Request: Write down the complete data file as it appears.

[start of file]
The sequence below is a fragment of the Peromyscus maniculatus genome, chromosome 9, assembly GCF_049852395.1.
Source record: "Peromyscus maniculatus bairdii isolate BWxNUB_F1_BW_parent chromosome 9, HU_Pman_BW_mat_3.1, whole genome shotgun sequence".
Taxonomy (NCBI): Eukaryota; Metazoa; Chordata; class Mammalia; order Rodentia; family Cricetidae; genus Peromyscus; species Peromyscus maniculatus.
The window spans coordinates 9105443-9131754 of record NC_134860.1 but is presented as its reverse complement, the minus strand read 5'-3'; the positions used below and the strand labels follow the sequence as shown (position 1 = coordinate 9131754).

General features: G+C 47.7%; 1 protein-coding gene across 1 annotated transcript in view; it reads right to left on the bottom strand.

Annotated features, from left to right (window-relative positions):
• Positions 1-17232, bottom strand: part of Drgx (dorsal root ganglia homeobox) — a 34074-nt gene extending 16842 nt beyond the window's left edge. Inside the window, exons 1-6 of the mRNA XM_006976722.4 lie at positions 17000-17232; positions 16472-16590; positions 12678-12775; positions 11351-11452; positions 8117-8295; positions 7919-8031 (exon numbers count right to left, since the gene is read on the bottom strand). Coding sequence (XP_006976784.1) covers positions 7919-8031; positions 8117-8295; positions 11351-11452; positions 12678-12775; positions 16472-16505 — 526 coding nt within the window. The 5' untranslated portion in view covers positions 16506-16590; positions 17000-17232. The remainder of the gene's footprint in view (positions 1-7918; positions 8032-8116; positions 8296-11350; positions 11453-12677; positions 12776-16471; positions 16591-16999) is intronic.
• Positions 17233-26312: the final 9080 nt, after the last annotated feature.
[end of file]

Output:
The sequence below is a fragment of the Peromyscus maniculatus genome, chromosome 9, assembly GCF_049852395.1.
Source record: "Peromyscus maniculatus bairdii isolate BWxNUB_F1_BW_parent chromosome 9, HU_Pman_BW_mat_3.1, whole genome shotgun sequence".
Taxonomy (NCBI): Eukaryota; Metazoa; Chordata; class Mammalia; order Rodentia; family Cricetidae; genus Peromyscus; species Peromyscus maniculatus.
The window spans coordinates 9105443-9131754 of record NC_134860.1 but is presented as its reverse complement, the minus strand read 5'-3'; the positions used below and the strand labels follow the sequence as shown (position 1 = coordinate 9131754).

General features: G+C 47.7%; 1 protein-coding gene across 1 annotated transcript in view; it reads right to left on the bottom strand.

Annotated features, from left to right (window-relative positions):
• Positions 1-17232, bottom strand: part of Drgx (dorsal root ganglia homeobox) — a 34074-nt gene extending 16842 nt beyond the window's left edge. Inside the window, exons 1-6 of the mRNA XM_006976722.4 lie at positions 17000-17232; positions 16472-16590; positions 12678-12775; positions 11351-11452; positions 8117-8295; positions 7919-8031 (exon numbers count right to left, since the gene is read on the bottom strand). Coding sequence (XP_006976784.1) covers positions 7919-8031; positions 8117-8295; positions 11351-11452; positions 12678-12775; positions 16472-16505 — 526 coding nt within the window. The 5' untranslated portion in view covers positions 16506-16590; positions 17000-17232. The remainder of the gene's footprint in view (positions 1-7918; positions 8032-8116; positions 8296-11350; positions 11453-12677; positions 12776-16471; positions 16591-16999) is intronic.
• Positions 17233-26312: the final 9080 nt, after the last annotated feature.